I know, I told you here, that I would be talking more about Pablo Neruda today.
But, finding a book of his that -isn’t- his love poetry has proven to be near impossible. I finally had my library look and see if they could get it inter library loan and luckily they can. But that means I will not have it in my hands for at least a few more days.
So, today, we are going to talk about other things I have read recently that I feel are definitely worth checking out.
I counted today (I write down everything I read in a tiny notebook, for curiosity’s sake) and I have read about 65 books this year (more if you count all of the Walking Dead graphic novels separately, which I did not since it felt like cheating. Some of those have been re-reads, some audio books, some fairly fun and easy books to read. Some have been more “literary”. I’m just going to list the ones that I definitely want to recommend on.
The most recent one I read is Confessions by Kanae Minato. It is a novel originally written in Japanese, for Japan readers. It was a really engaging book, about a teacher whose four year old daughter dies. On her last day of teaching at the school, she informs the class that it wasn’t an accident, that two students murdered her daughter. She then informs them of the revenge she exacted. The novel is about the domino effect of all of that. It explores the idea of revenge and retribution. What the possible outcome can be of knowing a murderer. The minds of the killers. And the teacher’s final revenge. Parts of the book felt slightly awkward, but I think that’s more due to translation. My only random negative thought was that the teacher has a couple of parts where she is talking to someone (not her class, that monologue is written beautifully) and seems to be able to go on for minutes without interruption. If you’re looking for something different to read, check Confessions out.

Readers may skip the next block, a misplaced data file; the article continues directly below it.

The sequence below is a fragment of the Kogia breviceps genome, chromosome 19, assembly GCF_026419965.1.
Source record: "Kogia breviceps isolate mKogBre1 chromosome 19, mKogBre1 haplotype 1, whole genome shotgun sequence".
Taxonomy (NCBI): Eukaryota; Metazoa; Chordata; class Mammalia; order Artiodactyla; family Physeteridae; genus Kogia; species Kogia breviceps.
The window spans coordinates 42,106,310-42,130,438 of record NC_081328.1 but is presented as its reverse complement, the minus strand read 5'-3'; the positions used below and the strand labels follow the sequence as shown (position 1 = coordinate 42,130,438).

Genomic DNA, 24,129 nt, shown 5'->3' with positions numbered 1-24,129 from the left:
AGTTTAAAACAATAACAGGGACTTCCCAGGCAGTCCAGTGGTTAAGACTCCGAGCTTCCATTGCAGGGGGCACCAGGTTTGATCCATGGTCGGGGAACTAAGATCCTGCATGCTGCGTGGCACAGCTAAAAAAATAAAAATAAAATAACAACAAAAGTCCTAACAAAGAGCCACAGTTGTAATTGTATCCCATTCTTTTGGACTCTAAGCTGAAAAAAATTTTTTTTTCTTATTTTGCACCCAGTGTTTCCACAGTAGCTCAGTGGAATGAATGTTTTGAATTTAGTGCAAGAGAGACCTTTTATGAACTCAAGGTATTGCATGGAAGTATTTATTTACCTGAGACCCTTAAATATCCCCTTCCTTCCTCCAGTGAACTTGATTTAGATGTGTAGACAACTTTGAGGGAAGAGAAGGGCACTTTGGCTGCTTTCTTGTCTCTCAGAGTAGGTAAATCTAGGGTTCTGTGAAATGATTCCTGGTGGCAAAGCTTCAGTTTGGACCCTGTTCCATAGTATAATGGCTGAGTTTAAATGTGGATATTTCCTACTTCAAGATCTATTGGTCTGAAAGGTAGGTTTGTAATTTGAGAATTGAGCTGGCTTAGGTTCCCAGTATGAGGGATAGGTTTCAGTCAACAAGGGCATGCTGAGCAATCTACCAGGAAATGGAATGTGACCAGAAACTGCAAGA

I also have read quite a few YA novels. The one I loved the most was Eleanor and Park by Rainbow Rowell. Ms. Rowell comes from the Omaha area and her books all reflect that. The geographic area of all of her novels that I have read, center on Omaha and Lincoln. Eleanor and Park is a tale that takes place in the mid 80s, about two very young teenagers (Eleanor and Park). Eleanor comes from a very poor house, with a crap step father. Park comes from a very loving home, but is half Korean (I think Korean, it’s been a few months since I’ve read it). Quite unwillingly at first on Park’s part, they become friends. Then they become more. This book really beautifully showed the powerlessness that kids have. And how that powerlessness can conflict so strongly against their desire to take action, to fix things, to rescue people and things. It also deals with how people can fit in the weirdest places, sometimes without even knowing. There is a sense of melancholy to Eleanor and Park that appealed to me.
I listened to Before I Fall by Lauren Oliver as well. This is a YA novel. It’s about a girl who dies in a car accident after a day with her popular friends and the people that they make fun of, and the insensitivity they have. She wakes up on the day of her death.
And relives it. Making different choices that show how each action sparks another action. It has a Groundhog Day vibe. It deals with who you really are underneath it all and what ends up really mattering in the end.
Me Before You by JoJo Moyes. I resisted reading this book for the longest time, as when I had started it in the past it had seemed like just another “chick lit” book set in England and I had exhausted my craving for those years ago. But, then I really sat down and read it. And it’s definitely not your normal book. The ending is both expected and unexpected.
The Glass Castle by Jeannette Walls. This memoir is stunning in how much Ms. Walls really brings to life both a childhood lived in extreme poverty, but also a childhood lived with eccentric and most likely mentally ill parents. I know this book was in vogue a few years ago with everyone around raving about it. I just didn’t read it then.